‘ensure that financial support and other incentives for programmes and health professionals working in infant and young-child health do not create conflicts of interest.’
Nestlé also targets pregnant women and mothers directly and advertises formula brands (see below).
Remember, it is not only Baby Milk Action and IBFAN that are critical of Nestlé’s practices. For example, the Methodist Church Conference received a report from its ethics committee in June 2015 also showing Nestlé systematically breaks marketing rules.
Baby Milk Action and IBFAN hold Nestlé to account
Our supporters in the UK will be familiar with our work supporting the public to monitor and report cases to Trading Standards for enforcement action and the industry-run Advertising Standards Authority. We have won cases specifically against Nestlé’s misleading marketing of its SMA brand. We also raise concerns directly with companies.
For example, I raised the Breaking the Rules 2014 report directly with Nestlé Chairman, Peter Brabeck-Letmathé, at the Nestlé shareholder meeting on 11 April 2014. He asked the Head of Nestlé Nutrition to respond, who said:
‘You talked about Breaking the Rules. We are currently analysing this report and we will be posting all answers to these questions on our website.
‘And I can say that over 90% of your allegations they comply with our policies as the Chairman has already explained.’
I had to inform shareholders a year later at the meeting on 16 April 2015 that the promised report had still not been posted to the Nestlé website or sent to IBFAN.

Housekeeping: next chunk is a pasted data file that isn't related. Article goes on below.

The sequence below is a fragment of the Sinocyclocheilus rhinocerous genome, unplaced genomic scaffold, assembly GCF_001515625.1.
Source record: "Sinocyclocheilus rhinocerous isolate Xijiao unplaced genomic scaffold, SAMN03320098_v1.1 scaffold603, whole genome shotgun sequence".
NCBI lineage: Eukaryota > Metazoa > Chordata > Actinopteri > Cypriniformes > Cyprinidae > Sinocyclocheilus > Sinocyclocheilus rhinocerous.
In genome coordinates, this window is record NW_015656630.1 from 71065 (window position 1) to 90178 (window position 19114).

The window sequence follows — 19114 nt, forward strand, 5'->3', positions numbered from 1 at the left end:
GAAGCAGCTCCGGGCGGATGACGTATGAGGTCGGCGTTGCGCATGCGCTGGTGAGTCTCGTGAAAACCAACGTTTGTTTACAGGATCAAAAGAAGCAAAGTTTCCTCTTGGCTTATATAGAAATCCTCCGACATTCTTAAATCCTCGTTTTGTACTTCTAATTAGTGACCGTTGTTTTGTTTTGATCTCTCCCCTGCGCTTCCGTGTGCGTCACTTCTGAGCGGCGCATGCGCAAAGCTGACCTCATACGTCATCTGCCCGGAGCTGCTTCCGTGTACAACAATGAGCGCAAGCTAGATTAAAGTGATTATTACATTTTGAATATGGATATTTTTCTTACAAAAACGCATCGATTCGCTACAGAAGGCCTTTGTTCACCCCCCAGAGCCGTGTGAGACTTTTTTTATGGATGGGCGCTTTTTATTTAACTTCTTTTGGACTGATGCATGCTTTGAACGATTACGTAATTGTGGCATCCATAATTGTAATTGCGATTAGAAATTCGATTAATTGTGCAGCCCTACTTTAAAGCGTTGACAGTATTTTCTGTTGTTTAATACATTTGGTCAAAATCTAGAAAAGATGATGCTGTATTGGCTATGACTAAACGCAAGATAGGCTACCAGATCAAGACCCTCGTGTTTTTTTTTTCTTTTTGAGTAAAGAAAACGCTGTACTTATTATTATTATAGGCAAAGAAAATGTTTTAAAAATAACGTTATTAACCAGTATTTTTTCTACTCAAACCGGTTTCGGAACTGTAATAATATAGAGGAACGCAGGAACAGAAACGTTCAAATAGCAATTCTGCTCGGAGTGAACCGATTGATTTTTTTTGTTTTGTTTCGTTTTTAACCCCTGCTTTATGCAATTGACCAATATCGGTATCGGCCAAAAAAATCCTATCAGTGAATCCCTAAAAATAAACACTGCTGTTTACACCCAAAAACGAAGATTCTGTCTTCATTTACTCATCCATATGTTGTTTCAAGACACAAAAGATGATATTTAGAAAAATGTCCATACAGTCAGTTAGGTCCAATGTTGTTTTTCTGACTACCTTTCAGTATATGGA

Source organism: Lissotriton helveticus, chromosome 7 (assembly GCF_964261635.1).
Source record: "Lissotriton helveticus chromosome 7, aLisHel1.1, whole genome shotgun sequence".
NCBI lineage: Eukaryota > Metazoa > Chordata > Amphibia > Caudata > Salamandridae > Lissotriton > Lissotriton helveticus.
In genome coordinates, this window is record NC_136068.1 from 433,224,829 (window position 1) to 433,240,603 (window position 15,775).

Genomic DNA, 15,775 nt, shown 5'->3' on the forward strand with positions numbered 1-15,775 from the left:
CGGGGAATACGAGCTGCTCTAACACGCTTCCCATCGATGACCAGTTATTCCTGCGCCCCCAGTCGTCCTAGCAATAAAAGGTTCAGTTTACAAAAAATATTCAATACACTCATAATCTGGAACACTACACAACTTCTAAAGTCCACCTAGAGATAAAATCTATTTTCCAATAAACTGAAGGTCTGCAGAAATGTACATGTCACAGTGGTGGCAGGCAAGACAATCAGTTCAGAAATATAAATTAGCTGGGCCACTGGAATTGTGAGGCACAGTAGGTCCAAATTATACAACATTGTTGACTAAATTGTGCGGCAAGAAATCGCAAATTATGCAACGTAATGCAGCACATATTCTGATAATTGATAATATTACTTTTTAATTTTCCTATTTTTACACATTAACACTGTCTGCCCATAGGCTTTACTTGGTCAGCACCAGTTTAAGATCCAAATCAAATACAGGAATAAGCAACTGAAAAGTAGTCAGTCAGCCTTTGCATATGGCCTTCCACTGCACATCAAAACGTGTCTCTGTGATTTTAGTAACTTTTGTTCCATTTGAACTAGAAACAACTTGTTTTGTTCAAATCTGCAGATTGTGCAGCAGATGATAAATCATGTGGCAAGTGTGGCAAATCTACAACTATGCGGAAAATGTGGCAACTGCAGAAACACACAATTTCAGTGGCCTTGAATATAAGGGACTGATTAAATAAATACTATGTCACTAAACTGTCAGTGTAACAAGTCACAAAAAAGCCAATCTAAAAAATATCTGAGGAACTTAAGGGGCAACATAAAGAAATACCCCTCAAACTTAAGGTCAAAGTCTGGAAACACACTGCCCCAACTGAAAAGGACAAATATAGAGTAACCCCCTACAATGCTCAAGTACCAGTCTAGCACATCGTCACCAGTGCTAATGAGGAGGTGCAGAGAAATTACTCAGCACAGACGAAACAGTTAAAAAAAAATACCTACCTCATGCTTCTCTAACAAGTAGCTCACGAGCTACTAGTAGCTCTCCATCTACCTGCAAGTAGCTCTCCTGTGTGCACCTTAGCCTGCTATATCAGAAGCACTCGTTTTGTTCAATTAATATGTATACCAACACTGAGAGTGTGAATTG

Nestlé Global Public Affairs Manager contacted me last week (10 July 2015) to say the response has finally been posted.
We will be respond to Nestlé in writing as part of our on-going communication with the senior executives of the company at its headquarters in Vevey, Switzerland.
We have this access thanks to your support for the campaign – Nestlé listens and responds, even if its responses demonstrate an unwillingness to make required changes.
Nestlé’s fundamental refusal to abide by minimum marketing standards
Anyone with an understanding of the World Health Assembly Resolutions will quickly see why the Nestlé report is a whitewash.
Nestlé simply does not accept the validity of the minimum marketing standards adopted by the World Health Assembly, specifically the International Code of Marketing of Breastmilk Substitutes and subsequent, relevant Resolutions.
The International Code (sometimes referred to as the WHO Code) specifically states in Article 11.3 that:
Independently of any other measures taken for implementation of this Code, manufacturers and distributors of products within the scope of this Code should regard themselves as responsible for monitoring their marketing practices according to the principles and aim of this Code, and for taking steps to ensure that their conduct at every level conforms to them.
This reflects the text of Resolution 34.22 under which the Code was adopted. Its provisions are minimum requirements that apply in their entirety to all countries.
Yet Nestlé’s analysis of the violations found by IBFAN is not against the Code and Resolutions. According to Nestlé: “Nestlé must follow the WHO Code as implemented by national governments” (emphasis added).